Many jazz musicians, the kind who wear jackets and ties on stage, are often carelessly referred to as playing bebop. In reality most of them are post-boppers, who build on that dynamic style that burst forth after World War II, without bringing it back in pure form. It's the rare modernist who gets an authentic bebop sound on alto saxophone, who catches some of the raw explosiveness and rapid-fire grace of jazz god Charlie Parker. And then there's Jesse Davis.
Host Marian McPartland tried for years to line-up elusive pianist Keith Jarrett for a Piano Jazz session. Following his stellar performance at Carnegie Hall in 2005, McPartland confronted the elusive performer and convinced him to put in an appearance on her show. The Allentown, Pa., native graciously invited McPartland and a small crew to his home studio, a converted barn next to his 18th-century farmhouse.
Originally published on Tue July 31, 2012 11:16 am
As a child in Azerbaijan, Amina Figarova loved the piano at first sight. She would arrange all her dolls around her and play for them. "Nobody could stop me," she told an interviewer at All About Jazz. "I would sit and play and play." Figarova studied classical music and heard jazz at home, especially Herbie Hancock.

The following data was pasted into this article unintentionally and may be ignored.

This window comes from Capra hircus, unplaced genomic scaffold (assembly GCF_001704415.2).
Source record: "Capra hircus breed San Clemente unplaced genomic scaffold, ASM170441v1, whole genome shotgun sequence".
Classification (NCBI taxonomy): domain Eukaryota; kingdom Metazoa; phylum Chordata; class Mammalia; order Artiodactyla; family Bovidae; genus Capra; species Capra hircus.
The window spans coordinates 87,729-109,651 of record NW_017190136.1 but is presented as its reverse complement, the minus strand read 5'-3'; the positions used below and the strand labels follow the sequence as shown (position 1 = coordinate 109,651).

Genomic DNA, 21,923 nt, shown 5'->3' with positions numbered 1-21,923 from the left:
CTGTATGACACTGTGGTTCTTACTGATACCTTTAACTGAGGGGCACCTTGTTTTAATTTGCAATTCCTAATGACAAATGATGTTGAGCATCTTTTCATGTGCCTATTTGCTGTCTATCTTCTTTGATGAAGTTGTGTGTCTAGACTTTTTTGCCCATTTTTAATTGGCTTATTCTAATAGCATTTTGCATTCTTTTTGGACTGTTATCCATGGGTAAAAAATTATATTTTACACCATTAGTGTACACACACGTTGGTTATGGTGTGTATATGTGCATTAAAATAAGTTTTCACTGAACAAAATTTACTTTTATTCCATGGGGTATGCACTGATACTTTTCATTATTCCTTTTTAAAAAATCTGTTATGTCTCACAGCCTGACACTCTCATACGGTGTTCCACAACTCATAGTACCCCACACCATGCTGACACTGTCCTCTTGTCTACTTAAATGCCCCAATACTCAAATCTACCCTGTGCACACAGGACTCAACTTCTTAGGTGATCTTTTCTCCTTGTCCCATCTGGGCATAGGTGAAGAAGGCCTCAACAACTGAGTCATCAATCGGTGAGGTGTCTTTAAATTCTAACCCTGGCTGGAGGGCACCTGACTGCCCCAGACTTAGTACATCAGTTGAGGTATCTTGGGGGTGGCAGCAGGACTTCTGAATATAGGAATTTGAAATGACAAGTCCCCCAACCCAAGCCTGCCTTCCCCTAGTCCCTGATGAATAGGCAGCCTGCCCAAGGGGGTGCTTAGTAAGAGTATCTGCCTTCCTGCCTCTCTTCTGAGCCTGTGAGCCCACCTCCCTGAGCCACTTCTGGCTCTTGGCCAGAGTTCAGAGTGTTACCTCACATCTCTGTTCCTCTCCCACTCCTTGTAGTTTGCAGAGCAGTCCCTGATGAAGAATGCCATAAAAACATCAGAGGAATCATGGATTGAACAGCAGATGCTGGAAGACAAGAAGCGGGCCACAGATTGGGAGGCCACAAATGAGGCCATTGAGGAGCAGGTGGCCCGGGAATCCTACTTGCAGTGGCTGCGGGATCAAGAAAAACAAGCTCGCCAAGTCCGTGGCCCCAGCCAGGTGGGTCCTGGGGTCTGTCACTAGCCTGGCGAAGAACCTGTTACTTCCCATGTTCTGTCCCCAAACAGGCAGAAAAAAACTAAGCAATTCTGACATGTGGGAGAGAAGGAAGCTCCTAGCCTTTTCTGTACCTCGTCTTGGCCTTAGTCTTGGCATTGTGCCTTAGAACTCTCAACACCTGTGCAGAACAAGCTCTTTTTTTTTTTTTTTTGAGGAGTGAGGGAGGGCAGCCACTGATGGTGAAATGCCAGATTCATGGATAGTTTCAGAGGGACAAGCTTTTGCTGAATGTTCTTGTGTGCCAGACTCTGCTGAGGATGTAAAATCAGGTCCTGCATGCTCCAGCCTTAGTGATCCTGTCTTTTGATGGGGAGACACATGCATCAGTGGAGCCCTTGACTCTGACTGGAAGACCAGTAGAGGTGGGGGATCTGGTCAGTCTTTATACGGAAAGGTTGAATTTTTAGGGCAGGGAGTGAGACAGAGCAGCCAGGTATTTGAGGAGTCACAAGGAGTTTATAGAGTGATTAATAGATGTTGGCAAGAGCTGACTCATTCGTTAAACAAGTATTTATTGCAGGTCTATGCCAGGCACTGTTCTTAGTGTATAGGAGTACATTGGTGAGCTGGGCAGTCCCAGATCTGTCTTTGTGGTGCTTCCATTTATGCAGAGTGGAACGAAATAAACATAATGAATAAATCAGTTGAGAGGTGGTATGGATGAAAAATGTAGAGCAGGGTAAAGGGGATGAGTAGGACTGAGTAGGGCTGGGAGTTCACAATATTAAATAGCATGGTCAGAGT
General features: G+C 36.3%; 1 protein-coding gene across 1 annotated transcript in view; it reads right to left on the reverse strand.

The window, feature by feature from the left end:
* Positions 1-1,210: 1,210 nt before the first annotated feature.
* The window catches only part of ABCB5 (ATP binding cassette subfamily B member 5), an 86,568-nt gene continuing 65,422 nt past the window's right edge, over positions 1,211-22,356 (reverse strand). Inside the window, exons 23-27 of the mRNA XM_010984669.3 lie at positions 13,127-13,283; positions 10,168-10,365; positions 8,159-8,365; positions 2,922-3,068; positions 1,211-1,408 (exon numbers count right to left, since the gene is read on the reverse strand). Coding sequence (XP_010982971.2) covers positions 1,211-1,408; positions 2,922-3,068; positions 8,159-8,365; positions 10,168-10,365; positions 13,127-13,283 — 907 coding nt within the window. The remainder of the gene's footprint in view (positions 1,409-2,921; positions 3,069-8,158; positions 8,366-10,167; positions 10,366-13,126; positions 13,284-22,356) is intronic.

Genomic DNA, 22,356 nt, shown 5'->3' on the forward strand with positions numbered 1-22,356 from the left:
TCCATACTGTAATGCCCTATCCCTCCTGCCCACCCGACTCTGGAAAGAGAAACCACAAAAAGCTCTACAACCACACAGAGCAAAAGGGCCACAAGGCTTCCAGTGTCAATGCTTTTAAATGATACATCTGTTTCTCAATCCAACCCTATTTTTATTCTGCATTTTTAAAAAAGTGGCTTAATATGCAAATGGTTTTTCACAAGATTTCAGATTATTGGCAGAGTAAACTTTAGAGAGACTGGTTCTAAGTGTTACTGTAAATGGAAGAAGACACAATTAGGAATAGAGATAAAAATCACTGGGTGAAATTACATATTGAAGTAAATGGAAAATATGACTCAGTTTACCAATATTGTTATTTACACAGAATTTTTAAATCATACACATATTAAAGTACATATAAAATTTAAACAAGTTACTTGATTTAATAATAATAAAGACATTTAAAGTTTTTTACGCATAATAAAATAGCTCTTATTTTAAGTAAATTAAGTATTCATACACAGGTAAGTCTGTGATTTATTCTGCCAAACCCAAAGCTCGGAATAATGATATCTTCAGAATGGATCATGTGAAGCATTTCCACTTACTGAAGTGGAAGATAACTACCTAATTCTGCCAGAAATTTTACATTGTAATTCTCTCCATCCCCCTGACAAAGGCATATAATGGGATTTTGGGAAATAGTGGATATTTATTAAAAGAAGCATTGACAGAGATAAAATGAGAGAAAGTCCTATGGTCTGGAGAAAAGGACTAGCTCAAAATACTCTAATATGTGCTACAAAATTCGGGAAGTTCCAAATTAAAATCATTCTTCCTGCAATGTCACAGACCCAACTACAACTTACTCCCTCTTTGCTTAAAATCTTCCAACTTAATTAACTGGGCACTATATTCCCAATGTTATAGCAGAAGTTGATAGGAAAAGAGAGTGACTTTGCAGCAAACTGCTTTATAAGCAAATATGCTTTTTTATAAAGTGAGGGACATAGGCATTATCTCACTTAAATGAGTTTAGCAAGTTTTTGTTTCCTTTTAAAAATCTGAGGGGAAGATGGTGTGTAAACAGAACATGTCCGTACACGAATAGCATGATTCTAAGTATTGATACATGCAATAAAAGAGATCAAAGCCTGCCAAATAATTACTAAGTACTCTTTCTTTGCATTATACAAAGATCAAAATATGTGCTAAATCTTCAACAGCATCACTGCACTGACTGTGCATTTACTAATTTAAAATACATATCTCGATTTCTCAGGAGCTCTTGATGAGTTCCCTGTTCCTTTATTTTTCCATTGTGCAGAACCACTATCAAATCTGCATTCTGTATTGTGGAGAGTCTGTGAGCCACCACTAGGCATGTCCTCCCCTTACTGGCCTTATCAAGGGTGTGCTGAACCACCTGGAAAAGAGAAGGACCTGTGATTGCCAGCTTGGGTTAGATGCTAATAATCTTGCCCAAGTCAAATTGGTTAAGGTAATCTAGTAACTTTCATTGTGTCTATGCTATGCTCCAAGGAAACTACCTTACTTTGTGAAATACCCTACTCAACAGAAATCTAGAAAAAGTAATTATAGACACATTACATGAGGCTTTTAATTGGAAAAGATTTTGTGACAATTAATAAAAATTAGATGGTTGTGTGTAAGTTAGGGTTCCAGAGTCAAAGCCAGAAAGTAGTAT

The jazz musician Ravi Coltrane, 47, didn't make his burden any lighter by choosing to play tenor and soprano saxophones — the same instruments his father, John Coltrane, indelibly stamped with his influence.
Ravi knew early he needed his own voice. On tenor, he has his own ways of bending and inflecting a note, applying flexible vibrato. Even when his noble sound bears witness to his heritage, Ravi Coltrane can draw on his father's language and make it his own.
For Dave Samuels, the love of his first two instruments — the drums and then the piano — naturally led him to the vibraphone. Samuels' gift for evocative melody and his rhythmic versatility make him one of the leading mallet players of his generation, empowering him to swing from the classic-cool sounds of Stan Getz and Gerry Mulligan to the contemporary rhythms of The Yellowjackets, Spyro Gyra and his Caribbean Jazz Project.
Since 1954, the Newport Jazz Festival has brought live music to seaside New England. This year, you can see it even if you can't be there: NPR Music returns to the Newport Jazz Festival for a live video webcast and recording on August 4-5, 2012.